‘The Hibernian DNA,’ chief executive Leeann Dempster on learning from Southampton, getting the Subbuteo out & European aspirations



LEEANN DEMPSTER intends to create a ‘Hibernian DNA’ after revealing the capital club have been inspired by the philosophies behind the rise of English Premier League outfit Southampton.

Reflecting on a 2017 which has seen Hibs return to the Scottish Premiership following three years in the comparative wilderness of the Championship, the popular chief executive has outlined the next step for the ambitious Easter Road side.

Dempster has lifted the lid on an extensive series of scouting trips made by director of football George Craig in a bid to see how the Hibees can learn, develop and improve, including the English Football Association’s Burton base St George’s Park, Brentford, Bournemouth, Bristol City and Derby.

However, it was the Saints – where Craig’s former Falkirk colleague, Ross Wilson, is director of football operations – that blew the Hibs delegation away with joined-up thinking from playing style and youth development, to more seemingly esoteric concepts like branding.

Having been consumed by simply securing promotion to the top-flight during her first three years at the helm, Dempster says the priority is now to build a similarly successful structure at Hibs which will outlast her.

“The thing we felt when we went down to Southampton in particular was everybody in the club knew what their goal was,” said Dempster. “Everyone knew where Southampton stood, the importance of the Academy, the importance of performance.

“They had an identity that was there, even from first few minutes of being at the training centre. Even little things like the branding, it was a club working in absolute concert.

“That’s what we are aspiring to, the idea of a club DNA. So that at some point in the future when me, George [Craig], Rod [Petrie], Neil [Lennon], Sir Tom [Farmer] it leaves the club with a good structure, a good skeleton that they can continue.

“Honest to God, there is nothing we do that makes us think ‘we need to do X, Y, Z’, because we are doing all the same things – hydro-pools, tech, pitches, video clips – it’s just a different scale and we want that to run through the whole club.”

In another parallel with Hibs, Southampton rise to prominence happened followed a dramatic rethink on the back of successive relegations to League One.

Much like the Hibees, they have returned to the top-flight stronger than ever and, regardless of which players they sell – Sadio Mane, Dejan Lovren, Adam Lallana, Victor Wanyama and Morgan Schneiderlin, to name a few – or the fact managers Mauricio Pochettino and Ronald Koeman were poached, their structure ensures consistency.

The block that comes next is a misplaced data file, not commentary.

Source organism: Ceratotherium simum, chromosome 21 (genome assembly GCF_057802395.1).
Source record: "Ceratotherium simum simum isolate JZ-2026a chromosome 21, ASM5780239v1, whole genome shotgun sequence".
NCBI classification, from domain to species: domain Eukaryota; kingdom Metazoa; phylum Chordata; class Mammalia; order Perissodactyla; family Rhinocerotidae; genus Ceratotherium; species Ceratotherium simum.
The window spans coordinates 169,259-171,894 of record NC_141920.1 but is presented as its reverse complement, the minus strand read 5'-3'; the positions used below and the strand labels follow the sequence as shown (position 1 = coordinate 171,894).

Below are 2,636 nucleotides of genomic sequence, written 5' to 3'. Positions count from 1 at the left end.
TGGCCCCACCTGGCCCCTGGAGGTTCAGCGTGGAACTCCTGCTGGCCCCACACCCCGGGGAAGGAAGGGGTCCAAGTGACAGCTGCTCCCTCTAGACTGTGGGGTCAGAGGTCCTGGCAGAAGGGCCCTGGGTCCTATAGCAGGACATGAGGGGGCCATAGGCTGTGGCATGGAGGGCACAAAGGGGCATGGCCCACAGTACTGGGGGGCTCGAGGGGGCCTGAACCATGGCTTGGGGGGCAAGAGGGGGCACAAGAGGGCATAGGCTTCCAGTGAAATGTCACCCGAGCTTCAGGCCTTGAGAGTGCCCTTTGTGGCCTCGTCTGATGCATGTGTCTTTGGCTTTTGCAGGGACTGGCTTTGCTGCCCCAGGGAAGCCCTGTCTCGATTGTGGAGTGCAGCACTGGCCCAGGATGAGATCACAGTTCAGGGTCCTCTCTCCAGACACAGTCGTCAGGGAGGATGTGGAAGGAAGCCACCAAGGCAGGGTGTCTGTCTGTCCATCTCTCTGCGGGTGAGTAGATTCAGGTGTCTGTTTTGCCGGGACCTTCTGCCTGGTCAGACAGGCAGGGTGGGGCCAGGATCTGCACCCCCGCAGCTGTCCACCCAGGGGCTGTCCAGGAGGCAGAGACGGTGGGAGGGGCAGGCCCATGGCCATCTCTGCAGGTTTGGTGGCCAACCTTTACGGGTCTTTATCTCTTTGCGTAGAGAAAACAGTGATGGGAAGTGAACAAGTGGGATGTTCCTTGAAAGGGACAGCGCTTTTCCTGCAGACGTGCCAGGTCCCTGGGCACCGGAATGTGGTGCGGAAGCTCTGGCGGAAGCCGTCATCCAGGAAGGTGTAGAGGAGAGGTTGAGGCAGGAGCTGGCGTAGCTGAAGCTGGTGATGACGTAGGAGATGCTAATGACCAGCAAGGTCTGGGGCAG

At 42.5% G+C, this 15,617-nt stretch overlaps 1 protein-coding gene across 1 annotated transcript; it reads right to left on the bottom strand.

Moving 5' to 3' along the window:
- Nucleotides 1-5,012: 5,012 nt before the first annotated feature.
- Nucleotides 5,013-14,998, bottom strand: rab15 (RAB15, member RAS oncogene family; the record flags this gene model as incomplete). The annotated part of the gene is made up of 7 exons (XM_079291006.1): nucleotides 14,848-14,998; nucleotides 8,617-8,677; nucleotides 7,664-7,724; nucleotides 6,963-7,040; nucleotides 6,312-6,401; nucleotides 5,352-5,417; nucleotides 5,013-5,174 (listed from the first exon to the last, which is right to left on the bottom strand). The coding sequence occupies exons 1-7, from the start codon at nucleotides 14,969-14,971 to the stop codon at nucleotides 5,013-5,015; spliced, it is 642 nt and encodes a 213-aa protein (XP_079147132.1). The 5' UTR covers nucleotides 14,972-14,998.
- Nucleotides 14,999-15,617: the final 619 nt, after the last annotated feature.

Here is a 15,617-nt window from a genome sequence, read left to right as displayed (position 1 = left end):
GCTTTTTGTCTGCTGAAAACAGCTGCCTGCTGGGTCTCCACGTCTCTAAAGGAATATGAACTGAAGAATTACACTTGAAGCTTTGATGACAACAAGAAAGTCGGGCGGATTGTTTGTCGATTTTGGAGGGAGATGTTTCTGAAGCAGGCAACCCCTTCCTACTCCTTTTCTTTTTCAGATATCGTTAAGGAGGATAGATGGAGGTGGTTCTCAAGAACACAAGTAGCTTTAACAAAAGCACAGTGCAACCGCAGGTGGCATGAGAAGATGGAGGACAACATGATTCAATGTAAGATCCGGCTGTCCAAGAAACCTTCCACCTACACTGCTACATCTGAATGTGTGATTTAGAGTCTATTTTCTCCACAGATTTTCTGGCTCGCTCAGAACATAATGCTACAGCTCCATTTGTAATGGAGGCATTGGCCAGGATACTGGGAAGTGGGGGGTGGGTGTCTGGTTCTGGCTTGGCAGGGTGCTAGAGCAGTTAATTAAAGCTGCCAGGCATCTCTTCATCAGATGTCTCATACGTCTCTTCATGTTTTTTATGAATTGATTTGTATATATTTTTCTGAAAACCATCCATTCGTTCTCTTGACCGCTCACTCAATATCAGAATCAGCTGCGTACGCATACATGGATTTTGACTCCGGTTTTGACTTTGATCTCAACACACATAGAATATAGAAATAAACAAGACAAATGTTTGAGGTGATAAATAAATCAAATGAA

“Southampton created that when they were ten years or so ago,” continued Dempster. “It’s about performance culture. Southampton lose players and managers but have that stability.

“You know what, it’s not rocket science but just looking at it and having an environment and having someone at the centre driving, driving and driving. I’m driving everything else in terms of first team. I am taking on that mantle; George’s mantle is all football developing footballers.”

There is, however, still appreciation of the old school after Dempster revealed that the Hibees have turned to retro football game SUBBUTEO in a bid to get their message across.

She smiled: “George came back from [England training base] St George’s Park and said to me ‘performance analysis on a screen is sometimes too quick and boys are sitting at the back and not getting it.’ So he walks up to me with a Subbuteo board! They are using that down there.

“They have the top technology, but to help the players visualise it they set it out on a Subbuteo board. I thought ‘bloody brilliant’. It is not anti-laptop, it brings the two together and it’s something George has been saying to me for ages. It’s not about making it simpler for the guys but making it more collaborative.”

For all Dempster has lofty aspirations in the long-term, success on the pitch remains paramount, with the Hibs chief targeting European football – and doing themselves justice at that level, rather than brief sojourns into the qualification rounds.

She believes the progress of Aberdeen, who defeated the Hibees 4-0 at Pittodrie on Saturday, exemplifies the benefits of regular continental competition, financially and in terms of raising standards.

“Why should a club like us not aspire to having regular European football,” she continued. “That should be where we are driving ourselves to be. If we aren’t aiming for that, then we are not doing our job properly.

“We really feel we could – and should – be operating there. We don’t have any divine right to be, obviously, but we feel with the right plan, dedication and the right decisions we can be operating right at the top of the elite environment.

“When we get into Europe we just don’t want to be a club that bounces back and forward are we saying we are going to get into the elite competitions, that’s a massive ask but what we want to do is try and compete properly.

“Look at Aberdeen, their finances are materially different because of the European competition. They have added on a significant sum with the rounds they have had in the last couple of years and that’s allowed them on the footballing front that we, up until now, have been unable to do.”